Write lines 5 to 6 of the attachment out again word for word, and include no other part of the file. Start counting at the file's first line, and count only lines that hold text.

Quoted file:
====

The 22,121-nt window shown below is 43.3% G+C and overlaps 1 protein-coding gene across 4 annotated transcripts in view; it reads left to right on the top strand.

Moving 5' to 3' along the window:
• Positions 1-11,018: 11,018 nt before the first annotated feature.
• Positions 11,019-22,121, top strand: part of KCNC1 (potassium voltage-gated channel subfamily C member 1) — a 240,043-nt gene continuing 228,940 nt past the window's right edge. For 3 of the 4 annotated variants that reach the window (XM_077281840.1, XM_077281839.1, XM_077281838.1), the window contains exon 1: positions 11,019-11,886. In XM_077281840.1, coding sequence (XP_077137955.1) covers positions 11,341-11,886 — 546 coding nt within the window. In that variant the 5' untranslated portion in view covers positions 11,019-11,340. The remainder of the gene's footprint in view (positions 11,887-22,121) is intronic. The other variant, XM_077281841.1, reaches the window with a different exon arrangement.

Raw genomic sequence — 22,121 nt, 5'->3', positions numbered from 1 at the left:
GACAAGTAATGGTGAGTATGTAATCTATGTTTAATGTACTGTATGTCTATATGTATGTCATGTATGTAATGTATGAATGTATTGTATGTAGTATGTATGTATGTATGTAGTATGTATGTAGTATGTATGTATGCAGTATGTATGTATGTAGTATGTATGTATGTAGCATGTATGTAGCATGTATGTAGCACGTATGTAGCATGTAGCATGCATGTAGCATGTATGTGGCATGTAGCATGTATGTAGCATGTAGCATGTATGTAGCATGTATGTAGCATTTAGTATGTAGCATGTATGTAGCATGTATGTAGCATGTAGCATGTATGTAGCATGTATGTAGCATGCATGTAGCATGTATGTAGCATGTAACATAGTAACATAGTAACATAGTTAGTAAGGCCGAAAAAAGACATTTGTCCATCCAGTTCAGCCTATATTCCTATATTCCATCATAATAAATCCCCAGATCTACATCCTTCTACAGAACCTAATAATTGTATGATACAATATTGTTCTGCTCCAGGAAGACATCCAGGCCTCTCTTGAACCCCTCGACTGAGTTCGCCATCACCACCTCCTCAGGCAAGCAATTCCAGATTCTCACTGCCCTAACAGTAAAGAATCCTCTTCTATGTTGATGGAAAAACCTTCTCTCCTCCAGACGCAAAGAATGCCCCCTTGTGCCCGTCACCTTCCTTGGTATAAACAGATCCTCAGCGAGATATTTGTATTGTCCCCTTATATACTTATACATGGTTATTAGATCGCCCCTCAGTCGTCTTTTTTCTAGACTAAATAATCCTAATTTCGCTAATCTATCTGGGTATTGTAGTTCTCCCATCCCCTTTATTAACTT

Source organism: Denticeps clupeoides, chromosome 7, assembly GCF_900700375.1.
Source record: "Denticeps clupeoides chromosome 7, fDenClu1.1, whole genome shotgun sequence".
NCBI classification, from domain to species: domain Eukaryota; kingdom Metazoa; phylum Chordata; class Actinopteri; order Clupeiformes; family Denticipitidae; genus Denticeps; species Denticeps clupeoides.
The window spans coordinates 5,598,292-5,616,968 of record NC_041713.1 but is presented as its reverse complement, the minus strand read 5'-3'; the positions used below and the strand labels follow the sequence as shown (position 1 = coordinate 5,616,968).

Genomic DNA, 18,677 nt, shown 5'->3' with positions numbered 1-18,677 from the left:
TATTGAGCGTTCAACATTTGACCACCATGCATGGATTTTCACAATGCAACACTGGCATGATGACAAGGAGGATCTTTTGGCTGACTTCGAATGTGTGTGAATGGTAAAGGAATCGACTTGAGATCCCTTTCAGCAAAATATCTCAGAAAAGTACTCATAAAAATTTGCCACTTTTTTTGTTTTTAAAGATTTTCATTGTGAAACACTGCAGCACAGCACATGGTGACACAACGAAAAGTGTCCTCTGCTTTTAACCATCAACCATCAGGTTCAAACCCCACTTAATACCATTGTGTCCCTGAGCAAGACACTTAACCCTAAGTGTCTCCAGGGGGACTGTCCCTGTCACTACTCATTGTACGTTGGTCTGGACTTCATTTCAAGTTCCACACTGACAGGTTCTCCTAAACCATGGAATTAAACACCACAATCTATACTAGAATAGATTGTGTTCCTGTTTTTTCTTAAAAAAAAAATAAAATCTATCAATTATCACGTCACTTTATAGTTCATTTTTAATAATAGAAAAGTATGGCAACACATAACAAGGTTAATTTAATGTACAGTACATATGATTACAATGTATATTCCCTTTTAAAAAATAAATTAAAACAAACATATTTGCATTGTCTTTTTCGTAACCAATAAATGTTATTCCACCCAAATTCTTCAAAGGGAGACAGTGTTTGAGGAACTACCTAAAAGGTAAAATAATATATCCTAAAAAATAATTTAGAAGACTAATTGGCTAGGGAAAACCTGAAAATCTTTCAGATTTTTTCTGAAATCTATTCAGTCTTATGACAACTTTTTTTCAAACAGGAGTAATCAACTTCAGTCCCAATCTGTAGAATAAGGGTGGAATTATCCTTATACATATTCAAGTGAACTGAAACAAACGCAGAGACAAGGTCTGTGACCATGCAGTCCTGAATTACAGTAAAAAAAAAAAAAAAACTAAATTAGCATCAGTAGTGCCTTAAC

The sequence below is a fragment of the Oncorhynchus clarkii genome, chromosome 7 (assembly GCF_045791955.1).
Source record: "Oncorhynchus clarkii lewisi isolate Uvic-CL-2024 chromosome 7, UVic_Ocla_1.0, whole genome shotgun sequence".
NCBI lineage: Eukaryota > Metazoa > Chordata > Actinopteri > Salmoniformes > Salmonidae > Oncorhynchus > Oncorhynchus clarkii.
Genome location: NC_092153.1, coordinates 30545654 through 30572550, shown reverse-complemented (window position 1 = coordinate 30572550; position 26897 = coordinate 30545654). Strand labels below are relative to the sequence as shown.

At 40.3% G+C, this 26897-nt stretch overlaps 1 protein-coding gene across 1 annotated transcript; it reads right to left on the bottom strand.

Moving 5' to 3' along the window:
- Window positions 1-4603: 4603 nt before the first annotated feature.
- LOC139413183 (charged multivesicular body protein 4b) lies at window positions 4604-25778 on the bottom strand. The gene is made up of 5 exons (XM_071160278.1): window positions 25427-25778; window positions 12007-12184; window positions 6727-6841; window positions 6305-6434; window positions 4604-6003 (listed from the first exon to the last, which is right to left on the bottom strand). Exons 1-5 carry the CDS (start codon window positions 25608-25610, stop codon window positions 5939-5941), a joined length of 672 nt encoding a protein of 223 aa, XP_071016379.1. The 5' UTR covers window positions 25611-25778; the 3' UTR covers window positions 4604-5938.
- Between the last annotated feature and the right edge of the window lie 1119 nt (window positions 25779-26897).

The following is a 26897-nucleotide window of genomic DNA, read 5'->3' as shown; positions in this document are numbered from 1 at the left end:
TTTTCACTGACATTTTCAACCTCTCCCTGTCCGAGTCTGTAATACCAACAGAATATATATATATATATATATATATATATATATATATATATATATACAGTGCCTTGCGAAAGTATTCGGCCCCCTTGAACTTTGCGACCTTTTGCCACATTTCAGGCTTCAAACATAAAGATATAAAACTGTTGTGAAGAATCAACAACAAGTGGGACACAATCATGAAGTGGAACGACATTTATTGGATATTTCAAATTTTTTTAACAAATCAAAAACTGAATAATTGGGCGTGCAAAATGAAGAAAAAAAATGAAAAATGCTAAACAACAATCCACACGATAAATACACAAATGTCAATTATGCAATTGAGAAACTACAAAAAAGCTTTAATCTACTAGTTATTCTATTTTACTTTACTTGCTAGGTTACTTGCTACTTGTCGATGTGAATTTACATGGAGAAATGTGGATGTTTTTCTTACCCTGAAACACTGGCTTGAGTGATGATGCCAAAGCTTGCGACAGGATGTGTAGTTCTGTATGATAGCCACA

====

Raw genomic sequence — 22,121 nt, 5'->3', positions numbered from 1 at the left:
GACAAGTAATGGTGAGTATGTAATCTATGTTTAATGTACTGTATGTCTATATGTATGTCATGTATGTAATGTATGAATGTATTGTATGTAGTATGTATGTATGTATGTAGTATGTATGTAGTATGTATGTATGCAGTATGTATGTATGTAGTATGTATGTATGTAGCATGTATGTAGCATGTATGTAGCACGTATGTAGCATGTAGCATGCATGTAGCATGTATGTGGCATGTAGCATGTATGTAGCATGTAGCATGTATGTAGCATGTATGTAGCATTTAGTATGTAGCATGTATGTAGCATGTATGTAGCATGTAGCATGTATGTAGCATGTATGTAGCATGCATGTAGCATGTATGTAGCATGTAACATAGTAACATAGTAACATAGTTAGTAAGGCCGAAAAAAGACATTTGTCCATCCAGTTCAGCCTATATTCCTATATTCCATCATAATAAATCCCCAGATCTACATCCTTCTACAGAACCTAATAATTGTATGATACAATATTGTTCTGCTCCAGGAAGACATCCAGGCCTCTCTTGAACCCCTCGACTGAGTTCGCCATCACCACCTCCTCAGGCAAGCAATTCCAGATTCTCACTGCCCTAACAGTAAAGAATCCTCTTCTATGTTGATGGAAAAACCTTCTCTCCTCCAGACGCAAAGAATGCCCCCTTGTGCCCGTCACCTTCCTTGGTATAAACAGATCCTCAGCGAGATATTTGTATTGTCCCCTTATATACTTATACATGGTTATTAGATCGCCCCTCAGTCGTCTTTTTTCTAGACTAAATAATCCTAATTTCGCTAATCTATCTGGGTATTGTAGTTCTCCCATCCCCTTTATTAACTT